On the other hand, there has been substantial international media coverage on the violence in India, in addition to objections raised by Indian American groups in these countries such as in the US to the situation of human rights in this country. Additionally, several British scholars in solidarity with Indian writers opposed the invitation extended to Modi at Cambridge University during his UK visit in November. Despite these reactions in their own countries, heads of states have not reflected on these issues or taken a stand. For reflection on human rights is not a ‘luxury’ in these states, some of whom are in any case dealing with the refugee crisis.
The Labour Conundrum
World leaders are rather happy about the ‘Ease of Doing Business’ in India, which the Indian Prime Minister is facilitating by seeking further deregulation. Global conglomerates have as a matter of fact found it convenient to follow labour laws in their own countries while seeking flexible labour markets in developing countries where they oppose the formation of unions. This in essence provides the leeway to assign contractual jobs to workers even though skills of permanent workers and work performed is similar.
The argument based on deregulation is that laws such as Industrial Disputes Act (IDA) need to be reformed to propel investment. World Development Report 2013: Jobs stated the “IDA makes it extremely difficult for firms to terminate employment”. The worker is thereby treated as a mere commodity that can be hired and fired at will, as if it were an inorganic entity that could be tossed around arbitrarily by amending laws. For instance, the Rajasthan Government in 2014 amended the IDA that makes it permissible for firms hiring up to 300 workers (up from 100) to shut down a unit without government nod. Additionally, the Small Factories Draft Bill proposes to exclude factories employing less than 40 workers from the Payment of Bonus Act.
The requirement of ‘cheap labour’ in effect has contributed to the growing informalisation in the organised sector. The employment elasticity in the manufacturing sector was higher in the pre-liberalisation period, and stood negative at -0.31 between 2005 and 2010. Moreover, the excitement over creation of jobs in the manufacturing sector would only benefit white collar employees, if at all, for whom job permanency is typically guaranteed, and nothing for blue collar workers given the look-out for a competitive wage market.
The wage scenario in any case has not been rosy for workers in the private sector, when a comparison is made with the government, where the income ratio of the lowest to the highest is 1:12. Professor T.T. Ram Mohan in an opinion piece in The Hindu, September 5, 2015, noted: “Higher pay at lower levels of government also reflects shortcomings in the private sector, such as hiring of contract labour and the lack of unionisation”.
So while mainstream debates have centred on positive effects of a flexible labour market on economic growth, the other side has not been thoughtfully discussed. For instance, worker suicides resulting from informalisation have unfortunately not received due attention. In 2010, over 500 workers committed suicide in the garment industry in Tirupur. Workers are basically kept on the tenterhooks by making imminent the threat of sacking, thereby exposing them to exploitation. This creates a feeling of insecurity often leading to suicides. Is this the growth that Modi’s ‘vikas’ seeks to achieve? Whose development are we really seeking?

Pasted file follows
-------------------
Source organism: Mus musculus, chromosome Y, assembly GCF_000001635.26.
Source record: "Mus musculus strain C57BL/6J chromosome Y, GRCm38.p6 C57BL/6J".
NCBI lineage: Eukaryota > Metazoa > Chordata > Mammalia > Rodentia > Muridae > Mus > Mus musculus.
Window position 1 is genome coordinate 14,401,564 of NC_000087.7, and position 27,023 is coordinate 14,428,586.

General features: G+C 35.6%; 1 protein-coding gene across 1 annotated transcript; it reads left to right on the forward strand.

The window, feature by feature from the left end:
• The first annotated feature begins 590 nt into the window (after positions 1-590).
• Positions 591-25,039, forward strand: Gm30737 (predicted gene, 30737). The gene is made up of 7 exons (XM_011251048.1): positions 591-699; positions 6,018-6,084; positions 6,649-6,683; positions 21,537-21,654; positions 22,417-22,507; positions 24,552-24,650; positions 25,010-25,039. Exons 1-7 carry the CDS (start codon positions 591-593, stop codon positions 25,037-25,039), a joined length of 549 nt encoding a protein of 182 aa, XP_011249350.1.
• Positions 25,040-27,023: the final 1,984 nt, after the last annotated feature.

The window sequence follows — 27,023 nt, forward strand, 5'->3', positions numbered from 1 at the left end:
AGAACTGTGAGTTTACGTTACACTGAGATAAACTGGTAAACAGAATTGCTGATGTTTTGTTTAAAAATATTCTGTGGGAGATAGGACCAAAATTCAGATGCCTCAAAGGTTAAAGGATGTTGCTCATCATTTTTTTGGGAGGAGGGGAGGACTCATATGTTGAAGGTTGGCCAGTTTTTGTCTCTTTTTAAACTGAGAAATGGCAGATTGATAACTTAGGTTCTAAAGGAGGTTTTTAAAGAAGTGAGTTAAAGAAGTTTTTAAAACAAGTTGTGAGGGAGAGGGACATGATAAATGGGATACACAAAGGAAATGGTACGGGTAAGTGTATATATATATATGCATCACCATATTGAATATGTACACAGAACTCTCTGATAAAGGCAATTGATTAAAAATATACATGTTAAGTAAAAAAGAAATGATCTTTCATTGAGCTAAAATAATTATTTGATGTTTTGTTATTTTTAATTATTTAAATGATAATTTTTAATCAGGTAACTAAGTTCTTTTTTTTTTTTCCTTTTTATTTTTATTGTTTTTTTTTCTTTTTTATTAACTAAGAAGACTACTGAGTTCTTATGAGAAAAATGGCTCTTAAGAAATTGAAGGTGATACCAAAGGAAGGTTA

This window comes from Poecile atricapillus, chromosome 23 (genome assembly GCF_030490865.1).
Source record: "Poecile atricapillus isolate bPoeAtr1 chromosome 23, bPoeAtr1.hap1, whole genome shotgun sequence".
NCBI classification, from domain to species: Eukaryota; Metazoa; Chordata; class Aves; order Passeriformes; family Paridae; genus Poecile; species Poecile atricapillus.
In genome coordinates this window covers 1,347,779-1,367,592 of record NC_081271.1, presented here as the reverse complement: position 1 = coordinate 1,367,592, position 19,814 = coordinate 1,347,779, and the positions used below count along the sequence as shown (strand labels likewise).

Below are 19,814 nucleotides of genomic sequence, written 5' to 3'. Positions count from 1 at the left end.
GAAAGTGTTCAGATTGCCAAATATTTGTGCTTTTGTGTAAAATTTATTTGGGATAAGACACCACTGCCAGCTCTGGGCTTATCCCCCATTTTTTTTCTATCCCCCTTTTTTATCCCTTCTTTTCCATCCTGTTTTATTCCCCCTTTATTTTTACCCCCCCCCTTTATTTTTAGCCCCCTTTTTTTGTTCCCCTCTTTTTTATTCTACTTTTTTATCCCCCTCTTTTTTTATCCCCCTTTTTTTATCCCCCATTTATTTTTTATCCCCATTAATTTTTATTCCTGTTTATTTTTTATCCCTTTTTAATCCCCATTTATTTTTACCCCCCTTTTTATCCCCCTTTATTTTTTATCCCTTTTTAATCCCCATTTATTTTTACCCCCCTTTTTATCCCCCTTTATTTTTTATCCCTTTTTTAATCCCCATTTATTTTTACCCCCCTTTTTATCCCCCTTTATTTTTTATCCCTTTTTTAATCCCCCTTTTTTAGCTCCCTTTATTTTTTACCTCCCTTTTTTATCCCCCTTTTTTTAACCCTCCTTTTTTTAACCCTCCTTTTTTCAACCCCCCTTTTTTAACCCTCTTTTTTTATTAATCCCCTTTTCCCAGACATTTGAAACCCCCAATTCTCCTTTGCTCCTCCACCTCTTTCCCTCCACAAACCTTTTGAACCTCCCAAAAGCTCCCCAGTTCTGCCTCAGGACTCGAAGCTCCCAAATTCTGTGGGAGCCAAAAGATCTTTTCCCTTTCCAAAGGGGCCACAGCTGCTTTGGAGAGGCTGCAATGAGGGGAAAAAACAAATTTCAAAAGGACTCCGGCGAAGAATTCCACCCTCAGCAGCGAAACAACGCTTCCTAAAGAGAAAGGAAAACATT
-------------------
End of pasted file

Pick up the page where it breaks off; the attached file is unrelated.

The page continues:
Paradoxically, this is the basis of making labour laws more amenable to the industry. This is what ‘Make in India’ thrives on — that is, the emphasis on deregulation.
The grand ‘Make-in-India’ image was tarnished in October last year when Moody’s Analytics pointed to the rising intolerance and “ethnic tensions” in the context of India’s “domestic and international credibility”. (The Hindu, October 30, 2015) The Government of India dismissed the report as spread of misinformation by the media to bolster its viewpoint. Despite this reaction, the overall global attention has forced the government to defend its international image by terming dissent as an ideological opposition. The image of intolerance will continue to haunt the Modi Government’s projected image until it becomes determined to put an end to orchestrated violence.
Recent developments in Uttar Pradesh are therefore a cause of concern. With the moving of pink sandstone to Ayodhya despite the Supreme Court order that stayed the Allabahad High Court verdict dividing the site, the likelihood of the administration turning a blind eye to brewing communal mobilisation by the likes of Yogi Adityanath seems inevitable. As the 2017 elections in UP approach, we can only wait and watch.
“Unprecedented decline”, Economic and Political Weekly, 51.3 (2016): 7.
The Economic Times (2015): “Elections apart, Amit Shah to get second term next year: Home Minister Rajnath Singh” by Ravish Tiwari and Pranab Dhal, November 2.
The Hindu (2015):”Moody’s to Modi: Keep BJP members in check or risk losing credibility” by Puja Mehra, October 30.
The Hindu (2015): “Seventh Pay Commission is no ogre” by T.T. Ram Mohan, September 5.
http://www.thehindu.com/opinion/op-ed/seventh-pay-commission-is-no-ogre/article7616353.ece?utm_source= MostPopular HYPERLINK “http://www.thehindu.com/opinion/op-ed/seventh-pay-commission-is-no-ogre/article7616353.ece? utm_source=MostPopular&u tm_medium=Com ment&utm_ campaign=Wid getPromo” &HYPERLINK “http://www.thehindu.com/opinion/op-ed/seventh-pay-commission-is-no-ogre/article7616353.ece? utm_source= MostPopular&utm_ medium=Comment&utm_campaign=W idgetPromo”utm_ medium=CommentHYPERLINK “http://www.thehindu. com/opinion/op-ed/seventh-pay-commission-is-no-ogre/article7616353.ece?utm_source=MostPop ular&utm_m edium=Comment&utm _campaign=WidgetPromo” &HYPERLINK “http://www.thehindu.com/opinion/op-ed/seventh-pay-commission-is-no-ogre/article7616353.ece? utm_source=MostPopular&utm_med ium=Comment&utm_ campaign= WidgetPromo” utm_campaign=WidgetPromo
World Development Report 2013: Jobs (2012): Washington, DC: World Bank, 313-327.
Bincy Mathew is a freelance journalist based in Delhi. She can be contacted at e-mail: bincymathew firstname.lastname@example.org